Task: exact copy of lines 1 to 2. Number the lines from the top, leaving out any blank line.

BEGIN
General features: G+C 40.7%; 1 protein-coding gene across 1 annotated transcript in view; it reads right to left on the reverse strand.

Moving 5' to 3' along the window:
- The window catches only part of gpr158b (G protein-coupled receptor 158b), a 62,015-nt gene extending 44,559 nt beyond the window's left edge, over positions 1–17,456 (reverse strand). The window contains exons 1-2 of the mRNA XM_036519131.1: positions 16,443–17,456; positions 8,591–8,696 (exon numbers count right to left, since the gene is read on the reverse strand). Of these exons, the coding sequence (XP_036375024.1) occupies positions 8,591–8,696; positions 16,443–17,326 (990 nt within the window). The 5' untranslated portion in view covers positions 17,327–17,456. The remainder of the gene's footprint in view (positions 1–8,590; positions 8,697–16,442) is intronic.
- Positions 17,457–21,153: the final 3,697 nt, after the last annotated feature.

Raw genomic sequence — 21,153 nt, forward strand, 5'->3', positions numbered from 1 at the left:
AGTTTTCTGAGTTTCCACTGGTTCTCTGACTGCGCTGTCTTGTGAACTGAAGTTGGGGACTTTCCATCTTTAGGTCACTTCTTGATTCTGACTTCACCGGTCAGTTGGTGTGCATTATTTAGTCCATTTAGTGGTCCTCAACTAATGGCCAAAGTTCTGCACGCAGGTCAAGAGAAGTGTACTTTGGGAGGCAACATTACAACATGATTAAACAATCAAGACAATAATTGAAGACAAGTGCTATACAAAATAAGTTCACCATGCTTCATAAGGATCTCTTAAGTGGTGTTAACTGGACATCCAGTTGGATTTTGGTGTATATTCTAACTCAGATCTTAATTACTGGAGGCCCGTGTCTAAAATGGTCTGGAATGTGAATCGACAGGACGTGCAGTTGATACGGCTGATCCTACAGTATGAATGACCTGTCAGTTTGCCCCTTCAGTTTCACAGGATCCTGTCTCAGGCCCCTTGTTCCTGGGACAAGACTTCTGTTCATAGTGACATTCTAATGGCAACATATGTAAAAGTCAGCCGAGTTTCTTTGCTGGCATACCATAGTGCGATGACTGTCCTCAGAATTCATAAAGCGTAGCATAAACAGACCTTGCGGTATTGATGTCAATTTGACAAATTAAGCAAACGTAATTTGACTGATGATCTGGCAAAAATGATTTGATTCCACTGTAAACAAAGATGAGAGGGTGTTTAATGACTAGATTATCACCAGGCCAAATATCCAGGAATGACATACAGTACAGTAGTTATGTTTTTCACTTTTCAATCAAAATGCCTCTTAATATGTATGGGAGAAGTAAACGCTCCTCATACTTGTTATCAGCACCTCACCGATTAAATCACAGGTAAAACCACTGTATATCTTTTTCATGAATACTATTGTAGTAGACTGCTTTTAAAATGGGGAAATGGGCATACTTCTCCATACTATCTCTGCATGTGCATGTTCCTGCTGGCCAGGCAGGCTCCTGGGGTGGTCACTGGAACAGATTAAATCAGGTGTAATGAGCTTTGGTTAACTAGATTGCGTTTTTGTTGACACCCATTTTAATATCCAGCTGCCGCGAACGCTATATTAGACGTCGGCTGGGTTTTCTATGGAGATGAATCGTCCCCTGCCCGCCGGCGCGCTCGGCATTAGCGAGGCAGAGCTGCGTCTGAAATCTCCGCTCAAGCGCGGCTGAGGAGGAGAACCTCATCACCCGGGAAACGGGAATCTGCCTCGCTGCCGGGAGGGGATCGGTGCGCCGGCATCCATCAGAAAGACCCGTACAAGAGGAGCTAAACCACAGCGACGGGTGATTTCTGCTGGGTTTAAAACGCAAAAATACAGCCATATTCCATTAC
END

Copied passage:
General features: G+C 40.7%; 1 protein-coding gene across 1 annotated transcript in view; it reads right to left on the reverse strand.

Moving 5' to 3' along the window: